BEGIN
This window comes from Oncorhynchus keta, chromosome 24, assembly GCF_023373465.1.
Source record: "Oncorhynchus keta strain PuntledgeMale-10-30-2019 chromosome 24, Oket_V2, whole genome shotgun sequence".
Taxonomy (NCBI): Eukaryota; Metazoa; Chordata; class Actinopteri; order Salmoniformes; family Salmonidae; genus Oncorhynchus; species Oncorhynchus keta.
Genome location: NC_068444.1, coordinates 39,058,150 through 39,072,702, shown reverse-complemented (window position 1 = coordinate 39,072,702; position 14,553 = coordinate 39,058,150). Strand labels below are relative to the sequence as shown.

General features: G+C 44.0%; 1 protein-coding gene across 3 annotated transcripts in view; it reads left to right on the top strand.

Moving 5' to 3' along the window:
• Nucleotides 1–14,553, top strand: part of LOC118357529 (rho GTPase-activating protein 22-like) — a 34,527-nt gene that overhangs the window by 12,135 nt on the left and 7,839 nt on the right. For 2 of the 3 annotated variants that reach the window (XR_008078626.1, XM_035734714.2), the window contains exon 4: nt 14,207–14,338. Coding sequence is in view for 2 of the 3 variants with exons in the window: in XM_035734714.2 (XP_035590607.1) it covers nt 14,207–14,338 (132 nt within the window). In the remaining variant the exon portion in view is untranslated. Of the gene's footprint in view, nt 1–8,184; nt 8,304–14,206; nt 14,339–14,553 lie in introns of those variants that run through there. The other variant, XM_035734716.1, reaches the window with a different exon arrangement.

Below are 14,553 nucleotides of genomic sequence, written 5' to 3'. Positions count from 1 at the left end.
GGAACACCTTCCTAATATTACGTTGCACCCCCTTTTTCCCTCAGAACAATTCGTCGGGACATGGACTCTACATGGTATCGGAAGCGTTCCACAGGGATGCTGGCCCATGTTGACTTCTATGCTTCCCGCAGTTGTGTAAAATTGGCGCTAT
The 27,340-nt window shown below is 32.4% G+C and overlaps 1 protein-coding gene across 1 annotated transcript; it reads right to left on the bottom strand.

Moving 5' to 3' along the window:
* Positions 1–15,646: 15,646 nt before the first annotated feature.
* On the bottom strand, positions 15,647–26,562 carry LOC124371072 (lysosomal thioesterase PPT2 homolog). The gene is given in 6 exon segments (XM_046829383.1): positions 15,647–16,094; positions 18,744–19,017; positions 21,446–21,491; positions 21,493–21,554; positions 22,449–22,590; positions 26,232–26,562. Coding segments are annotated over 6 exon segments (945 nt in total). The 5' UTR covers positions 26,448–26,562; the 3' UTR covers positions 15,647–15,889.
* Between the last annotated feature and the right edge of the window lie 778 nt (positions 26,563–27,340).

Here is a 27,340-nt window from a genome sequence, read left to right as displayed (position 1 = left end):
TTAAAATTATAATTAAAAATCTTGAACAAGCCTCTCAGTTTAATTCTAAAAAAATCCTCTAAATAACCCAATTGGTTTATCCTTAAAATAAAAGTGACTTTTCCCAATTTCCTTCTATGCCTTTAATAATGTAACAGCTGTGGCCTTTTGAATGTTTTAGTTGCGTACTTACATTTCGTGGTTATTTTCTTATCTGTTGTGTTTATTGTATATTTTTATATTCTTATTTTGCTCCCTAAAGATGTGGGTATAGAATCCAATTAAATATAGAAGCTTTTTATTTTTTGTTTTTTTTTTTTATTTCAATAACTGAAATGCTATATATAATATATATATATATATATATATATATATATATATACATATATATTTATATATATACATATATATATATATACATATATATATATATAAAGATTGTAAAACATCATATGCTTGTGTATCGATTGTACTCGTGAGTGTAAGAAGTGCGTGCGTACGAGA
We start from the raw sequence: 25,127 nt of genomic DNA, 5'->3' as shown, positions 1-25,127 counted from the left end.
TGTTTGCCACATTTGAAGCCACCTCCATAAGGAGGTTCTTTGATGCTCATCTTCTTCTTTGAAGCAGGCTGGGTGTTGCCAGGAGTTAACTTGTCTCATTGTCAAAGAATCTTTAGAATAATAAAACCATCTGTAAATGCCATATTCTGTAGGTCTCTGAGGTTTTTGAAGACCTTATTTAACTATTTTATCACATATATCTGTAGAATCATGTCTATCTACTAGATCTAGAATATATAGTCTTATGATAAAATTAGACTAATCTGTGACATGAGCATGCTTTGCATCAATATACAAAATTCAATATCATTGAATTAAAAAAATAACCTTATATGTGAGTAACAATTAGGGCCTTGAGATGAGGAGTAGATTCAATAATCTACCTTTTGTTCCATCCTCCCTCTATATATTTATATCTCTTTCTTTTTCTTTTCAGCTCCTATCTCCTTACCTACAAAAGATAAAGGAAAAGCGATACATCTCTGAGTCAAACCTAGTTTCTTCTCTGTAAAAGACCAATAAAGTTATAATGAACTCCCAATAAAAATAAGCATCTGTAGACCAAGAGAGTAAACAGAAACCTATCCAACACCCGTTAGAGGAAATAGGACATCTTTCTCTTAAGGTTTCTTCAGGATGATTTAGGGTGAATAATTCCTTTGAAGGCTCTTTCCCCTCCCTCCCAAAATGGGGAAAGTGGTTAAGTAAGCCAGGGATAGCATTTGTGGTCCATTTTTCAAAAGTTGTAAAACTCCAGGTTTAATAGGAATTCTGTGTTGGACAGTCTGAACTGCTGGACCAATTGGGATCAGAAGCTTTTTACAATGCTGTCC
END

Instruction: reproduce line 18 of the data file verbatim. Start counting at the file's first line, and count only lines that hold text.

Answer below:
TGTTTGCCACATTTGAAGCCACCTCCATAAGGAGGTTCTTTGATGCTCATCTTCTTCTTTGAAGCAGGCTGGGTGTTGCCAGGAGTTAACTTGTCTCATTGTCAAAGAATCTTTAGAATAATAAAACCATCTGTAAATGCCATATTCTGTAGGTCTCTGAGGTTTTTGAAGACCTTATTTAACTATTTTATCACATATATCTGTAGAATCATGTCTATCTACTAGATCTAGAATATATAGTCTTATGATAAAATTAGACTAATCTGTGACATGAGCATGCTTTGCATCAATATACAAAATTCAATATCATTGAATTAAAAAAATAACCTTATATGTGAGTAACAATTAGGGCCTTGAGATGAGGAGTAGATTCAATAATCTACCTTTTGTTCCATCCTCCCTCTATATATTTATATCTCTTTCTTTTTCTTTTCAGCTCCTATCTCCTTACCTACAAAAGATAAAGGAAAAGCGATACATCTCTGAGTCAAACCTAGTTTCTTCTCTGTAAAAGACCAATAAAGTTATAATGAACTCCCAATAAAAATAAGCATCTGTAGACCAAGAGAGTAAACAGAAACCTATCCAACACCCGTTAGAGGAAATAGGACATCTTTCTCTTAAGGTTTCTTCAGGATGATTTAGGGTGAATAATTCCTTTGAAGGCTCTTTCCCCTCCCTCCCAAAATGGGGAAAGTGGTTAAGTAAGCCAGGGATAGCATTTGTGGTCCATTTTTCAAAAGTTGTAAAACTCCAGGTTTAATAGGAATTCTGTGTTGGACAGTCTGAACTGCTGGACCAATTGGGATCAGAAGCTTTTTACAATGCTGTCC